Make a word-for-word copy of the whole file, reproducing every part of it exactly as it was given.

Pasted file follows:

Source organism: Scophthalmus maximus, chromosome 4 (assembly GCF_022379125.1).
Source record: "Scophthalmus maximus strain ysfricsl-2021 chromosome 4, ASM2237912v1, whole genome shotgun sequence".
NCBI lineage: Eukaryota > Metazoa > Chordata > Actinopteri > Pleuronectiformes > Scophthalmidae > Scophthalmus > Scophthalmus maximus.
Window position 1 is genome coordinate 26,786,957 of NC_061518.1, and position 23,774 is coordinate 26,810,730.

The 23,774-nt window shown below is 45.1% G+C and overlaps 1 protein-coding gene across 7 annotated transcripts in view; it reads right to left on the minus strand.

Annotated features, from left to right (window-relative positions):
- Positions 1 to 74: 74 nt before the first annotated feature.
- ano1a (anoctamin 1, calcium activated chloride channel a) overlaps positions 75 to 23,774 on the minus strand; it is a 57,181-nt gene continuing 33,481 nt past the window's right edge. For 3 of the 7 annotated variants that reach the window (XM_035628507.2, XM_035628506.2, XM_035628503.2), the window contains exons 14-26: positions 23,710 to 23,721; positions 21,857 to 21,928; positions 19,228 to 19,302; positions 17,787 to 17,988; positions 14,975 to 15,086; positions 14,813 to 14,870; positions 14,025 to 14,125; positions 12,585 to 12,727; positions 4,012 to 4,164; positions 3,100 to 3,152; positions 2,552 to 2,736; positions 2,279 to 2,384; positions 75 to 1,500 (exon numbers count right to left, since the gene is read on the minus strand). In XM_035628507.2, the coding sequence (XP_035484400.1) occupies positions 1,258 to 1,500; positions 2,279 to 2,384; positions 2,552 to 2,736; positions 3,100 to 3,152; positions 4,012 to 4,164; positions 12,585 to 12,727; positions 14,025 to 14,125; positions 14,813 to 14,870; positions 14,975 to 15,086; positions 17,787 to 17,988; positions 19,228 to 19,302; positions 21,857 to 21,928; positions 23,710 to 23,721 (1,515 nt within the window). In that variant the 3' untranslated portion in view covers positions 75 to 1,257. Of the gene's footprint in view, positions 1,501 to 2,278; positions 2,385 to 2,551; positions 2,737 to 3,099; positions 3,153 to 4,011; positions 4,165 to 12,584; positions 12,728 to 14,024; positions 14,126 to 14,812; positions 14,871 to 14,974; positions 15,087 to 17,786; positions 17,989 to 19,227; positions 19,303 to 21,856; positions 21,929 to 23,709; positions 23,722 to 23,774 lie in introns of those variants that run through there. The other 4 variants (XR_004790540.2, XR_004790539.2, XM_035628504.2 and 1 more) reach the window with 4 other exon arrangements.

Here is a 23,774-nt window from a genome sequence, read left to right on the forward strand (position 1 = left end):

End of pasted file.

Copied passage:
Source organism: Scophthalmus maximus, chromosome 4 (assembly GCF_022379125.1).
Source record: "Scophthalmus maximus strain ysfricsl-2021 chromosome 4, ASM2237912v1, whole genome shotgun sequence".
NCBI lineage: Eukaryota > Metazoa > Chordata > Actinopteri > Pleuronectiformes > Scophthalmidae > Scophthalmus > Scophthalmus maximus.
Window position 1 is genome coordinate 26,786,957 of NC_061518.1, and position 23,774 is coordinate 26,810,730.

The 23,774-nt window shown below is 45.1% G+C and overlaps 1 protein-coding gene across 7 annotated transcripts in view; it reads right to left on the minus strand.

Annotated features, from left to right (window-relative positions):
- Positions 1 to 74: 74 nt before the first annotated feature.
- ano1a (anoctamin 1, calcium activated chloride channel a) overlaps positions 75 to 23,774 on the minus strand; it is a 57,181-nt gene continuing 33,481 nt past the window's right edge. For 3 of the 7 annotated variants that reach the window (XM_035628507.2, XM_035628506.2, XM_035628503.2), the window contains exons 14-26: positions 23,710 to 23,721; positions 21,857 to 21,928; positions 19,228 to 19,302; positions 17,787 to 17,988; positions 14,975 to 15,086; positions 14,813 to 14,870; positions 14,025 to 14,125; positions 12,585 to 12,727; positions 4,012 to 4,164; positions 3,100 to 3,152; positions 2,552 to 2,736; positions 2,279 to 2,384; positions 75 to 1,500 (exon numbers count right to left, since the gene is read on the minus strand). In XM_035628507.2, the coding sequence (XP_035484400.1) occupies positions 1,258 to 1,500; positions 2,279 to 2,384; positions 2,552 to 2,736; positions 3,100 to 3,152; positions 4,012 to 4,164; positions 12,585 to 12,727; positions 14,025 to 14,125; positions 14,813 to 14,870; positions 14,975 to 15,086; positions 17,787 to 17,988; positions 19,228 to 19,302; positions 21,857 to 21,928; positions 23,710 to 23,721 (1,515 nt within the window). In that variant the 3' untranslated portion in view covers positions 75 to 1,257. Of the gene's footprint in view, positions 1,501 to 2,278; positions 2,385 to 2,551; positions 2,737 to 3,099; positions 3,153 to 4,011; positions 4,165 to 12,584; positions 12,728 to 14,024; positions 14,126 to 14,812; positions 14,871 to 14,974; positions 15,087 to 17,786; positions 17,989 to 19,227; positions 19,303 to 21,856; positions 21,929 to 23,709; positions 23,722 to 23,774 lie in introns of those variants that run through there. The other 4 variants (XR_004790540.2, XR_004790539.2, XM_035628504.2 and 1 more) reach the window with 4 other exon arrangements.

Here is a 23,774-nt window from a genome sequence, read left to right on the forward strand (position 1 = left end):